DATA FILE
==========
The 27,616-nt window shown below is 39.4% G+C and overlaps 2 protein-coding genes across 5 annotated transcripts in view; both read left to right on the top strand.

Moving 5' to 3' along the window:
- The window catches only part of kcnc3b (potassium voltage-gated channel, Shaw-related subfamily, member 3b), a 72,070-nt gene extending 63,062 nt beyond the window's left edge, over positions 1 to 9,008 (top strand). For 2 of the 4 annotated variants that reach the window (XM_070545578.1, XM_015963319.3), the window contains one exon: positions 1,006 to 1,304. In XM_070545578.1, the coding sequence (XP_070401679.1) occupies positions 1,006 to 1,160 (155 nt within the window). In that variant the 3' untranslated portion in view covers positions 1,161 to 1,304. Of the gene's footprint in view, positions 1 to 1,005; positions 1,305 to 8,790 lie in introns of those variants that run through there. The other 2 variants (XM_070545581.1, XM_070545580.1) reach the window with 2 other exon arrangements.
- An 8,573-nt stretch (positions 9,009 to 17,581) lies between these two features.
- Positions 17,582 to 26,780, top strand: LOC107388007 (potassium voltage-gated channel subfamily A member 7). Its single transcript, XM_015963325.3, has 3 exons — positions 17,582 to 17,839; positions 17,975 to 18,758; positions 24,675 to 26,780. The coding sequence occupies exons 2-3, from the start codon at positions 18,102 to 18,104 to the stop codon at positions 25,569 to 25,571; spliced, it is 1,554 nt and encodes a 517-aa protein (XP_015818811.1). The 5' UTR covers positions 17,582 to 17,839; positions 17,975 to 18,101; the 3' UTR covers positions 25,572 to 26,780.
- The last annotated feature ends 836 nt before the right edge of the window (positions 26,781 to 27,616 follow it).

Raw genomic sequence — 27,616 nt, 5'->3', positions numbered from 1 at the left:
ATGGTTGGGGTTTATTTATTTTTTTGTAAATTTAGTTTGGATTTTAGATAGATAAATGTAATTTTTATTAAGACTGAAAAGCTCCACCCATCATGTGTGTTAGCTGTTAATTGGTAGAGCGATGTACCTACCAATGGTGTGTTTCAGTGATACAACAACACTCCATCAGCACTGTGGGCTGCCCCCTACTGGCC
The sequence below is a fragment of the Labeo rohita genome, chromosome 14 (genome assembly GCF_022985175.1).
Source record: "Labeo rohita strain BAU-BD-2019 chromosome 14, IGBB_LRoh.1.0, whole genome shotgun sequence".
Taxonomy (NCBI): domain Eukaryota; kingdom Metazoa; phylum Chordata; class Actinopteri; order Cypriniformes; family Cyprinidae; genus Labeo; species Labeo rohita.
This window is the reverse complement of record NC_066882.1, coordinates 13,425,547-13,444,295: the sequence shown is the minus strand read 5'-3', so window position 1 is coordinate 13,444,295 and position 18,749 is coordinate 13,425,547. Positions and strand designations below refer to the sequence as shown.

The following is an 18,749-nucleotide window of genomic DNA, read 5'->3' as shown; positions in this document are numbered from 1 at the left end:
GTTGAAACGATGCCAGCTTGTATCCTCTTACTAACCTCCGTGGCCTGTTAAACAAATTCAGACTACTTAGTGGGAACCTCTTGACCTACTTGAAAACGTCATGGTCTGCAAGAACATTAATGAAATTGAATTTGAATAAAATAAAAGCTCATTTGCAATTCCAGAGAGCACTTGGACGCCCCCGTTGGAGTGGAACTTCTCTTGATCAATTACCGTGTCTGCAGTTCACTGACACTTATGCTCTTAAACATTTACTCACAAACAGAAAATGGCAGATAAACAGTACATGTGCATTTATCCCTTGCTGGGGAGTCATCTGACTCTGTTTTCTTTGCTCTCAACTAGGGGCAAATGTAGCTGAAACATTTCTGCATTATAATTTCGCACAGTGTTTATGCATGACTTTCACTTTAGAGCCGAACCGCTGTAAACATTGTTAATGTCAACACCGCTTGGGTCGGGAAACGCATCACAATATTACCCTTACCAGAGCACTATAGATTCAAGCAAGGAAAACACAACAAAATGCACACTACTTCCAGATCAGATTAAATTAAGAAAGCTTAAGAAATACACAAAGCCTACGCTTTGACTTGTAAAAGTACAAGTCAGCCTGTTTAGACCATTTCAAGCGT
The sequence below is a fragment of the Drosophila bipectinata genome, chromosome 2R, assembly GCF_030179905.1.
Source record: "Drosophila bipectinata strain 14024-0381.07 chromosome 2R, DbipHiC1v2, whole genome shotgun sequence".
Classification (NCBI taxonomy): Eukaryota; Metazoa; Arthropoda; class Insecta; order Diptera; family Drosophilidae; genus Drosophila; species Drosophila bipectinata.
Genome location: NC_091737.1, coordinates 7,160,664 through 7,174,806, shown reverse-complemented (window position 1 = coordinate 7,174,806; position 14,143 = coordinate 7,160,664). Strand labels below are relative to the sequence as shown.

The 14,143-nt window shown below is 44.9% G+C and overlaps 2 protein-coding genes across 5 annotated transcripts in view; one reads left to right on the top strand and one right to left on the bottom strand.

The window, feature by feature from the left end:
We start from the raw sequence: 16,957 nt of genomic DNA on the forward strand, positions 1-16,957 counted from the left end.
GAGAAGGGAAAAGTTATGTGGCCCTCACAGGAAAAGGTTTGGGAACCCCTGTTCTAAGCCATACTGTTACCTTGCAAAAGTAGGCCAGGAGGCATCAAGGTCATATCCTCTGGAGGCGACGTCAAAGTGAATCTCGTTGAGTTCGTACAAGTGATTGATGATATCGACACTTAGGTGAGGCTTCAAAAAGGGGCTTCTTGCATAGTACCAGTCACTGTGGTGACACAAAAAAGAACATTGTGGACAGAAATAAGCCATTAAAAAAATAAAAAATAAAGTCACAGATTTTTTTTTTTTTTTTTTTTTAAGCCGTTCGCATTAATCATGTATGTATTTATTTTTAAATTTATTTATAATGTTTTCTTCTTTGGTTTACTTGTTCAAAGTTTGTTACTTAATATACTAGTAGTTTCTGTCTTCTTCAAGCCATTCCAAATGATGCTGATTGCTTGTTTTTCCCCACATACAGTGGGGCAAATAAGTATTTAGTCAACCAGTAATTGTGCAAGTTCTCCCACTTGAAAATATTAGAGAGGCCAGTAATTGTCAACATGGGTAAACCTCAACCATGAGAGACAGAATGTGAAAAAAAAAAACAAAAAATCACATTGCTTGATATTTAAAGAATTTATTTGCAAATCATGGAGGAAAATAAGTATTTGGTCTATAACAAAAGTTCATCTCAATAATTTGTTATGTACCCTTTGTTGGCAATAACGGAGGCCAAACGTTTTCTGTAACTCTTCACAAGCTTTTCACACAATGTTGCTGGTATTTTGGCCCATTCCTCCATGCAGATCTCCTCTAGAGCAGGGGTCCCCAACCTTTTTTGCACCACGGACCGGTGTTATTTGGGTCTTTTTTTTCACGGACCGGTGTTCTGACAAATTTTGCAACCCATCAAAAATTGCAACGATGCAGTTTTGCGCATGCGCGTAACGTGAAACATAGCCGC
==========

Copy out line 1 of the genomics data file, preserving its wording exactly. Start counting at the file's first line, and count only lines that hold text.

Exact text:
The 27,616-nt window shown below is 39.4% G+C and overlaps 2 protein-coding genes across 5 annotated transcripts in view; both read left to right on the top strand.